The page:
"I must study Politicks and War that my sons may have liberty to study Mathematicks and Philosophy. My sons ought to study Mathematicks and Philosophy, Geography, natural History, Naval Architecture, navigation, Commerce and Agriculture, in order to give their Children a right to study Painting, Poetry, Musick, Architecture, Statuary, Tapestry and Porcelaine." -- John Adams
A few years back, I was walking across the food court at the mall when a couple of military recruiters offered to buy me lunch. I didn't have time to eat, but I did take a little time to chat. Long story short, I said no thanks to their offers of professional training and my student loans paid off, and they had a good laugh when they found out I was over 30. Not quite their demographic. Because they asked, I also said I didn't much like the way Bush was eyeing Iraq, and that I would no more join the military right now than I would get in a car with a drunk behind the wheel. And then I thanked them for their service.
There was definitely a moral element to my refusal, but I had selfish motives as well. I had a house, a good paying and interesting job, a burgeoning relationship, and all sorts of comfortable reasons not to uproot myself in service of my country. That's probably the main reason they target guys in their teens and twenties, not their thirties. Well, that and the fact that we're creaky, old, and out of shape.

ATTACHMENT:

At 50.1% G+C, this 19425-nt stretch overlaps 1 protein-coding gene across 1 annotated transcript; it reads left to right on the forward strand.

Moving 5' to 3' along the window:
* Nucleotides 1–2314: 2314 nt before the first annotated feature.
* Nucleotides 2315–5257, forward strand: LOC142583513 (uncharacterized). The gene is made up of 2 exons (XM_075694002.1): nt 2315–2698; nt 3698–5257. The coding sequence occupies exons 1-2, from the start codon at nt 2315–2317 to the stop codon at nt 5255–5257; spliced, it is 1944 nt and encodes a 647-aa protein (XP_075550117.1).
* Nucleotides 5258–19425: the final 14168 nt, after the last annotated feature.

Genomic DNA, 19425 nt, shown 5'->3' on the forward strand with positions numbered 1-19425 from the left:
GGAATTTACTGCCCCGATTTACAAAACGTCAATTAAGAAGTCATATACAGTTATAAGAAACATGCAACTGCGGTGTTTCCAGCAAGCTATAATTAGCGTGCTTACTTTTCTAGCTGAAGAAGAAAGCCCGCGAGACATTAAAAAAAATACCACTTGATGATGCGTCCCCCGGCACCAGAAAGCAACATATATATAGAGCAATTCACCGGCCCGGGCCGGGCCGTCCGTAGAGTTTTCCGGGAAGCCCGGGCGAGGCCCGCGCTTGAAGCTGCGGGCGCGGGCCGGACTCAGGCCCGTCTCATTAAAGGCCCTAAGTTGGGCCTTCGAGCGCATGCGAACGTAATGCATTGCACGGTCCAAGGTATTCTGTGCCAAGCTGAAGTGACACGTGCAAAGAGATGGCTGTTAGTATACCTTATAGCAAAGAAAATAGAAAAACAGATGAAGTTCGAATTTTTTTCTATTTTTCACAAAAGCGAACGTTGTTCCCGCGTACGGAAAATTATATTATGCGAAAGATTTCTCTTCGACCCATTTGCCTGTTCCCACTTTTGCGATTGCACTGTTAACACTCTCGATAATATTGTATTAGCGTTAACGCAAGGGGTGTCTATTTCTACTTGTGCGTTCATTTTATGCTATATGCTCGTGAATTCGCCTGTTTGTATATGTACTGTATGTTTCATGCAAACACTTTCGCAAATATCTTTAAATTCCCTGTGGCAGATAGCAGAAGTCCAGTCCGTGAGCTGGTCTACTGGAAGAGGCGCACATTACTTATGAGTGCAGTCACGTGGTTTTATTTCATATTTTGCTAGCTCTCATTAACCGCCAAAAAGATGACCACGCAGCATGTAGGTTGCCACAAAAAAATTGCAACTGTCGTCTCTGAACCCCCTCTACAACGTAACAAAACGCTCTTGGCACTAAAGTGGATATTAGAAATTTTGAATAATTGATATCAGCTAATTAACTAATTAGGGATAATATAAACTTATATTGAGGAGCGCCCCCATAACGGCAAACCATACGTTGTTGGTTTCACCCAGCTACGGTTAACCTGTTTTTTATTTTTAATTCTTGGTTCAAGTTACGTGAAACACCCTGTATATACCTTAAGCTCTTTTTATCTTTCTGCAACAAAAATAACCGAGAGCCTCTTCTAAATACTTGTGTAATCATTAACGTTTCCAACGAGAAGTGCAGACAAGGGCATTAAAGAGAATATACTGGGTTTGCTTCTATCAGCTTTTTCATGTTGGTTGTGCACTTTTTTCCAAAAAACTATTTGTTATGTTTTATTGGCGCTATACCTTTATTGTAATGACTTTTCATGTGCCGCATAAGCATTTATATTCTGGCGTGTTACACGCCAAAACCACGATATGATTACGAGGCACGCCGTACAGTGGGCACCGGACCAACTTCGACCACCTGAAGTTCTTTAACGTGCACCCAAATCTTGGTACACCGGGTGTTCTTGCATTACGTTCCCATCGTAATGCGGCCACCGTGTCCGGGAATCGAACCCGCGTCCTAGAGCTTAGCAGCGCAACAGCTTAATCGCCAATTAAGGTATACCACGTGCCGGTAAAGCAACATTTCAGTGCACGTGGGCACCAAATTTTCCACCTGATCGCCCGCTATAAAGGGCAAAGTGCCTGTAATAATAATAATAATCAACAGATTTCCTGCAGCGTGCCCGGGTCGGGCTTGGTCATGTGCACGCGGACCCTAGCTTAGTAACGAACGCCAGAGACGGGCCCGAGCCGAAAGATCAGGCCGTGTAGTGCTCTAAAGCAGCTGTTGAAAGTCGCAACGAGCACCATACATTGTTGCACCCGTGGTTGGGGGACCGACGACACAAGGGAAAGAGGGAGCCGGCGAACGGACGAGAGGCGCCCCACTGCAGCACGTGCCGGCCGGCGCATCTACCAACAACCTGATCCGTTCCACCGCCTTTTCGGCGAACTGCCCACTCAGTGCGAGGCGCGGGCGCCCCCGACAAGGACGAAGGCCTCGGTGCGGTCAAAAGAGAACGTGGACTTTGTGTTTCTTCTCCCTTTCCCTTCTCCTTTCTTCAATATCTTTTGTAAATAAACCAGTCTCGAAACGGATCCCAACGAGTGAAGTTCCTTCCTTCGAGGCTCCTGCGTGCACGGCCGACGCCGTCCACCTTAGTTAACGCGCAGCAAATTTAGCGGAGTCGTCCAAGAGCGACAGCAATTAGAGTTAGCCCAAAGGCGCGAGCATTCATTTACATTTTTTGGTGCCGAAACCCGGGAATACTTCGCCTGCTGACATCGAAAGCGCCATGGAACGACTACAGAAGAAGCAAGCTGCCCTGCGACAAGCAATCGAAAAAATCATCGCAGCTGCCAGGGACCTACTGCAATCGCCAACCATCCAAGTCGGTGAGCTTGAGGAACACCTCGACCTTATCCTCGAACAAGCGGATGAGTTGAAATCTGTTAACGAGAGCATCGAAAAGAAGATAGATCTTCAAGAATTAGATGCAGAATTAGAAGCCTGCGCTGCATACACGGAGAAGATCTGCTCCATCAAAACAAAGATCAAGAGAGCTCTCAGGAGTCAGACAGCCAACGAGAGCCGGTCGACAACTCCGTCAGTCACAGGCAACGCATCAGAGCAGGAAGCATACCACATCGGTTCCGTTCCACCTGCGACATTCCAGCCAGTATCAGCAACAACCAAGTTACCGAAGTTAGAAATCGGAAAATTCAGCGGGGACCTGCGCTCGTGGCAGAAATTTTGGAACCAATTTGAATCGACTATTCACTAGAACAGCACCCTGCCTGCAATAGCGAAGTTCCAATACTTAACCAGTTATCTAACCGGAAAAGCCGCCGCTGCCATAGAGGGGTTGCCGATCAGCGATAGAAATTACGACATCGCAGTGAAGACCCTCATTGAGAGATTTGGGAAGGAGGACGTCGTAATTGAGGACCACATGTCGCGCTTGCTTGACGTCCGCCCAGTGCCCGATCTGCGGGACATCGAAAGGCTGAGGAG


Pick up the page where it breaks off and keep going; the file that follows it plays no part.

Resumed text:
But I owe a great deal of that comfort to military service. If my dad hadn't learned computers in the Army, lord knows what he'd have ended up doing with his life, but he certainly wouldn't have met my Mom, a fellow geek, studying them in college once he got out. On the flip side, though, if my grandfather's family hadn't convinced him to stay home during World War Two (they needed him on the farm), who knows what might have happened?
This was meant to be a quick "Thanks for serving" shout out to the friends, family, and strangers who've served in the military, but it got complicated, didn't it? Damn.
Still, isn't that the way it ought to be? A boy leaves home and comes back a man. A man goes off to war and comes back changed, or doesn't come back at all. We all treasure our freedom, but those who protect it have given theirs up. And then there are those whose values preclude war, and for whom refusing to serve requires the same strength of character. This is complicated stuff, and not to be dealt with lightly.
But yesterday was Memorial Day, when we as a nation celebrate the warriors (peaceful and otherwise) who made us what we are. Granted, we typically celebrate them by grilling hot dogs and buying half-price electronics, but that's just part of the wonderful silliness that is America.
So, to my Dad, my uncles, Billie, and a whole damn bunch of other people with serious guts: Thanks.